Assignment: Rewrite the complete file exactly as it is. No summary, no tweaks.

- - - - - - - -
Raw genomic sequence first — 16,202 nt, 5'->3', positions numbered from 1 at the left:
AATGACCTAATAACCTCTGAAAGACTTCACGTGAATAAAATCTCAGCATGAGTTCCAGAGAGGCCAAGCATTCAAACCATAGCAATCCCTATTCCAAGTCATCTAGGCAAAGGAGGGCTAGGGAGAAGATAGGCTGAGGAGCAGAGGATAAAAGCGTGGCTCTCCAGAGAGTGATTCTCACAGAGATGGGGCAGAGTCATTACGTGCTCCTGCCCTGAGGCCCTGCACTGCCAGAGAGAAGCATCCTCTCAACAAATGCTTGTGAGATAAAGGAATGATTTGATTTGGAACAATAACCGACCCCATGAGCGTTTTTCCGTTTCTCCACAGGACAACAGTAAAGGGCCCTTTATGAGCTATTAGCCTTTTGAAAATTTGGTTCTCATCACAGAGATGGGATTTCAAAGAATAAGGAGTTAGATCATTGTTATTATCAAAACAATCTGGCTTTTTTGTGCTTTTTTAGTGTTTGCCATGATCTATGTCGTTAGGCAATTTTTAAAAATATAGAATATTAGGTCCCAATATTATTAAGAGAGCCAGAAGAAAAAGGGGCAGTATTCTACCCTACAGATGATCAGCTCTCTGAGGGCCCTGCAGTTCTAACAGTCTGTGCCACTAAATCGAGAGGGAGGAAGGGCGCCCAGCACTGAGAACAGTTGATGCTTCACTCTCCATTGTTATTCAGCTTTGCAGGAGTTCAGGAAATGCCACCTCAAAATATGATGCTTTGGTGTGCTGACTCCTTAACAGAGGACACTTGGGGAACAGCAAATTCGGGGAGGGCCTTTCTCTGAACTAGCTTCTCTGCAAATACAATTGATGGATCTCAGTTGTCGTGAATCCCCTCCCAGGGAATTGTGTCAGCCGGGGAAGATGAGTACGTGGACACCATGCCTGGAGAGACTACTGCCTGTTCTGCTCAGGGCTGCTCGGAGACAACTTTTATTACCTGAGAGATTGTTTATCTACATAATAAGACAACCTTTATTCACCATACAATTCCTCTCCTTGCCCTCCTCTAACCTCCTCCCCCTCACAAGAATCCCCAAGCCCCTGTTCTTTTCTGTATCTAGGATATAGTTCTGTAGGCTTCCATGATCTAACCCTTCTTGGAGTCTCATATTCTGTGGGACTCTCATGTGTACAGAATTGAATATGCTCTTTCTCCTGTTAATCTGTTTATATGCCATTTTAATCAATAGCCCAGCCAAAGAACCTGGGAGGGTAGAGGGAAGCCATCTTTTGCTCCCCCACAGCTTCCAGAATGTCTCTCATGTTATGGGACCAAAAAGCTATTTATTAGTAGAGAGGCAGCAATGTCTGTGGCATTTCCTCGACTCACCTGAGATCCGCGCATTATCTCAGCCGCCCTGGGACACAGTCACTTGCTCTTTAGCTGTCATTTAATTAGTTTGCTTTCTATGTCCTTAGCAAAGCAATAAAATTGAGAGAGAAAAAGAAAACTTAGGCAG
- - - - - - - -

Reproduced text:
Raw genomic sequence first — 16,202 nt, 5'->3', positions numbered from 1 at the left:
AATGACCTAATAACCTCTGAAAGACTTCACGTGAATAAAATCTCAGCATGAGTTCCAGAGAGGCCAAGCATTCAAACCATAGCAATCCCTATTCCAAGTCATCTAGGCAAAGGAGGGCTAGGGAGAAGATAGGCTGAGGAGCAGAGGATAAAAGCGTGGCTCTCCAGAGAGTGATTCTCACAGAGATGGGGCAGAGTCATTACGTGCTCCTGCCCTGAGGCCCTGCACTGCCAGAGAGAAGCATCCTCTCAACAAATGCTTGTGAGATAAAGGAATGATTTGATTTGGAACAATAACCGACCCCATGAGCGTTTTTCCGTTTCTCCACAGGACAACAGTAAAGGGCCCTTTATGAGCTATTAGCCTTTTGAAAATTTGGTTCTCATCACAGAGATGGGATTTCAAAGAATAAGGAGTTAGATCATTGTTATTATCAAAACAATCTGGCTTTTTTGTGCTTTTTTAGTGTTTGCCATGATCTATGTCGTTAGGCAATTTTTAAAAATATAGAATATTAGGTCCCAATATTATTAAGAGAGCCAGAAGAAAAAGGGGCAGTATTCTACCCTACAGATGATCAGCTCTCTGAGGGCCCTGCAGTTCTAACAGTCTGTGCCACTAAATCGAGAGGGAGGAAGGGCGCCCAGCACTGAGAACAGTTGATGCTTCACTCTCCATTGTTATTCAGCTTTGCAGGAGTTCAGGAAATGCCACCTCAAAATATGATGCTTTGGTGTGCTGACTCCTTAACAGAGGACACTTGGGGAACAGCAAATTCGGGGAGGGCCTTTCTCTGAACTAGCTTCTCTGCAAATACAATTGATGGATCTCAGTTGTCGTGAATCCCCTCCCAGGGAATTGTGTCAGCCGGGGAAGATGAGTACGTGGACACCATGCCTGGAGAGACTACTGCCTGTTCTGCTCAGGGCTGCTCGGAGACAACTTTTATTACCTGAGAGATTGTTTATCTACATAATAAGACAACCTTTATTCACCATACAATTCCTCTCCTTGCCCTCCTCTAACCTCCTCCCCCTCACAAGAATCCCCAAGCCCCTGTTCTTTTCTGTATCTAGGATATAGTTCTGTAGGCTTCCATGATCTAACCCTTCTTGGAGTCTCATATTCTGTGGGACTCTCATGTGTACAGAATTGAATATGCTCTTTCTCCTGTTAATCTGTTTATATGCCATTTTAATCAATAGCCCAGCCAAAGAACCTGGGAGGGTAGAGGGAAGCCATCTTTTGCTCCCCCACAGCTTCCAGAATGTCTCTCATGTTATGGGACCAAAAAGCTATTTATTAGTAGAGAGGCAGCAATGTCTGTGGCATTTCCTCGACTCACCTGAGATCCGCGCATTATCTCAGCCGCCCTGGGACACAGTCACTTGCTCTTTAGCTGTCATTTAATTAGTTTGCTTTCTATGTCCTTAGCAAAGCAATAAAATTGAGAGAGAAAAAGAAAACTTAGGCAG